In 2008 I made circuit-bent Buddhist chant boxes to be given to guests at a NYFA fundraising event. I continue to experiment with them as instruments, gifts, and sculptural objects. (The ongoing Witnesses series is based on these.)
“Enchanted” is a series of modified Buddhist “chant boxes”. Each one begins life as a digital sound player (variously called a “chanting player”, “buddha box”, or “buddhist jukebox”). They are usually given away in Chinese temples to assist in meditation. Short musical phrases are encoded on a microchip and played continuously when the player is turned on. Some have a track-switch button (like an old 8-track player) and some have only a volume knob.
I am interested in how the technology within these boxes guides the perception of their intent. At first blush, a digital device that “prays for you” seems a bit Orwellian but Buddhist chanting is not prayer (as in mortals communicating with their gods). It is a blend of oral tradition and meditation: a way of teaching religious texts where the repetition of the message encourages a spiritual state harmonious with the meaning of the text itself.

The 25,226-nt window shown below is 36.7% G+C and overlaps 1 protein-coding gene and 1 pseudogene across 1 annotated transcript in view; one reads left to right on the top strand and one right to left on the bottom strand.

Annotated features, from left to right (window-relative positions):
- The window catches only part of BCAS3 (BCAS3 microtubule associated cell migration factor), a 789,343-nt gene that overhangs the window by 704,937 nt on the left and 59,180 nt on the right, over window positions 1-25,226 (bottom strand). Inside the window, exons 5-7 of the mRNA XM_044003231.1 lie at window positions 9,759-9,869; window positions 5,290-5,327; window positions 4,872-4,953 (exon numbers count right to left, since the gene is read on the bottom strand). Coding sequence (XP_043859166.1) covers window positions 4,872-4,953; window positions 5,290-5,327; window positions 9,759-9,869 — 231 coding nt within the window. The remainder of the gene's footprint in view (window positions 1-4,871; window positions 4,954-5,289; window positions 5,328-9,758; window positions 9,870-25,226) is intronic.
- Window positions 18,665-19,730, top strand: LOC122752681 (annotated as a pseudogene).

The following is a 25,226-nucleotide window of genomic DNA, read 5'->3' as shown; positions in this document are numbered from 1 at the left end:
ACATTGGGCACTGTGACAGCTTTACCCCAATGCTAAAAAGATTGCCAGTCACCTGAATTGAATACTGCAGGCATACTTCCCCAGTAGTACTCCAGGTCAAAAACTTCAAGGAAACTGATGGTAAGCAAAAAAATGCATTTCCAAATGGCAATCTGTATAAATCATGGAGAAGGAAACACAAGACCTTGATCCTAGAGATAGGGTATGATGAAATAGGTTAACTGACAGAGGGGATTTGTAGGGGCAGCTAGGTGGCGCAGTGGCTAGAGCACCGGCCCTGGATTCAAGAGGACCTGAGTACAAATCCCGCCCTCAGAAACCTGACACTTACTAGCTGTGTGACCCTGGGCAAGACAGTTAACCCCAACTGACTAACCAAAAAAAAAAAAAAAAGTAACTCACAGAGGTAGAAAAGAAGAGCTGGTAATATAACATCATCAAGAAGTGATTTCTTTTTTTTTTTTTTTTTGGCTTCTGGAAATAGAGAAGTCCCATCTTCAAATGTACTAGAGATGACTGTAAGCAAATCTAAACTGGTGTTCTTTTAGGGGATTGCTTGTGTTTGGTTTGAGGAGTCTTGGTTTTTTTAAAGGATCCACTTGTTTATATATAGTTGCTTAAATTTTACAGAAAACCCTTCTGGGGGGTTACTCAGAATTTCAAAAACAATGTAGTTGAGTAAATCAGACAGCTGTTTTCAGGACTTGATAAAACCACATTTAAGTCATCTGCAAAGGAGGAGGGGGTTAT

I have “circuit-bent” each box to enable radical alteration of pitch. Individual notes can be transformed into slowly-shifting textures or the entire phrase can be condensed into an instant. Although the message of the religious text is unavailable for English speakers, the formal qualities of the repeated sound are heightened. When the pitch is lowered enough, the supersonic rate of digital sampling becomes an audible tone. When lowered even more it becomes a rhythmic ticking as each sample is pulled slowly from memory and fed to the tiny speaker.
Pitch can be controlled in 2 ways:
- The knob invites intuitive control, like playing an instrument.
- The light sensor provides a “hands-off” interface which responds to hands, sunlight in a window, etc…
MAKE YOUR OWN!
One day I’ll make a step-by-step guide but until then…
Get a chant box from a local Buddhist temple or buy one from Deal Extreme.
Then go out and get yourself a copy of Handmade Electronic Music by Nic Collins. It’s a thorough guide to DIY electronics, liberally peppered with art-contextual blurbs that will have you running to wikipedia with your soldering iron in your other hand. (see Chapter 12: “Tickle the Clock”)